(Host) Vermont and a dozen other states will get their say before a U.S. Supreme Court tomorrow in a case that could determine whether the Bush administration must change course on the way it deals with the threat of global warming.
The suit says the federal Environmental protection agency as a matter of public health must regulate the amount of carbon dioxide produced by automobiles. Carbon Dioxide is believed to be a major source of greenhouse gases that are warming the planet to dangerous levels.
The Bush administration intends to arague that the EPA lacks the power under the Clean Air Act of 1970 to regulate carbon dioxide as a pollutant.
Erik Titrud is Assistant Attorney General for the State of Vermont. He says he believes Vermont has a strong case, but:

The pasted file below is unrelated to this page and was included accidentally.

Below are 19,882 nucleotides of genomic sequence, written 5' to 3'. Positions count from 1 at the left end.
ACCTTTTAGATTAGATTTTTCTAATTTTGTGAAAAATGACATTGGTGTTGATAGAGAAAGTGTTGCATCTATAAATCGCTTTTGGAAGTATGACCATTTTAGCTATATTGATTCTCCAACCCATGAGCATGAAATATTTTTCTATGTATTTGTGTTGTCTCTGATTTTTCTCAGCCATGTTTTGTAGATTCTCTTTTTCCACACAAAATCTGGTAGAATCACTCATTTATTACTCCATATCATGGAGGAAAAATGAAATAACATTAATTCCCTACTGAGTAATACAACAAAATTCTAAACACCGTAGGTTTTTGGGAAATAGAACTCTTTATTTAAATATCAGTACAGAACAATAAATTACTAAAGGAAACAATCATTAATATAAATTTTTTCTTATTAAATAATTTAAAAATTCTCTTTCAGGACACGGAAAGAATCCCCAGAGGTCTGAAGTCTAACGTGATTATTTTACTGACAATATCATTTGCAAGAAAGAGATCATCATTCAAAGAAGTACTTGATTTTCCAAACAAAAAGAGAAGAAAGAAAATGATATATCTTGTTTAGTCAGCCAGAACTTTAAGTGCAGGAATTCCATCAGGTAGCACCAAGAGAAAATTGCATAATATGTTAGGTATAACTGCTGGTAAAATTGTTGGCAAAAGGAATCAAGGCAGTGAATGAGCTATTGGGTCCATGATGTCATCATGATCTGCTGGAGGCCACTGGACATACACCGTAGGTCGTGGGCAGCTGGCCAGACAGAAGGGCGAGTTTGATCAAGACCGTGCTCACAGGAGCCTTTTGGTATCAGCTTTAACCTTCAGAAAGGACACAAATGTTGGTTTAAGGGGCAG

(Titrud) “The case may really turn on the degree to which the Supreme Court will defer to EPA’s interpretation of these provisions of The Clean Air Act, the act which gives the EPA authority to regulate pollutants. There is certainly a significant degree of deference given by courts to administrative agencies with respect to interpretation of statutes in areas where they have expertise.”
(Host) Last year a sharply divided federal appeals court ruled in the government’s favor, but the High Court agreed to look at the issue, starting tomorrow.